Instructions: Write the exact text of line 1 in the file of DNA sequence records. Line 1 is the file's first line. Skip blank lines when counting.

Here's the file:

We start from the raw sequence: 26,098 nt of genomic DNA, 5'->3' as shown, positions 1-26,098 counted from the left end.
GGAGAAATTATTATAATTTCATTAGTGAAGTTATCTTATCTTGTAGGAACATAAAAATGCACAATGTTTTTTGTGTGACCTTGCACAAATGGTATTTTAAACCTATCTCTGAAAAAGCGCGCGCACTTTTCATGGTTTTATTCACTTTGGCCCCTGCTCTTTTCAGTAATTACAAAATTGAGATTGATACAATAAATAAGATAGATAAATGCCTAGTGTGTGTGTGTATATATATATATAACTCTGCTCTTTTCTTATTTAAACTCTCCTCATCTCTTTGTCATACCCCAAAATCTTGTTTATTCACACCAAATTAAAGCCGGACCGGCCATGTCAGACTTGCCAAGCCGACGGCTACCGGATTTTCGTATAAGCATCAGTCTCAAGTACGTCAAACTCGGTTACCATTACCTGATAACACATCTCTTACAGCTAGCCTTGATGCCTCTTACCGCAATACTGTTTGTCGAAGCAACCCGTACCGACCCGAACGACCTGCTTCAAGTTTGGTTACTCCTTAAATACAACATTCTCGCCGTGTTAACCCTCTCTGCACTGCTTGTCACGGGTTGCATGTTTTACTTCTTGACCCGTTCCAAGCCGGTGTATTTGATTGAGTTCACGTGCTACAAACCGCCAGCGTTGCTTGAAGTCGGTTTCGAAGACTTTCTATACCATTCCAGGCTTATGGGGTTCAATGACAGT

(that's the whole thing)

We start from the raw sequence: 26,098 nt of genomic DNA, 5'->3' as shown, positions 1-26,098 counted from the left end.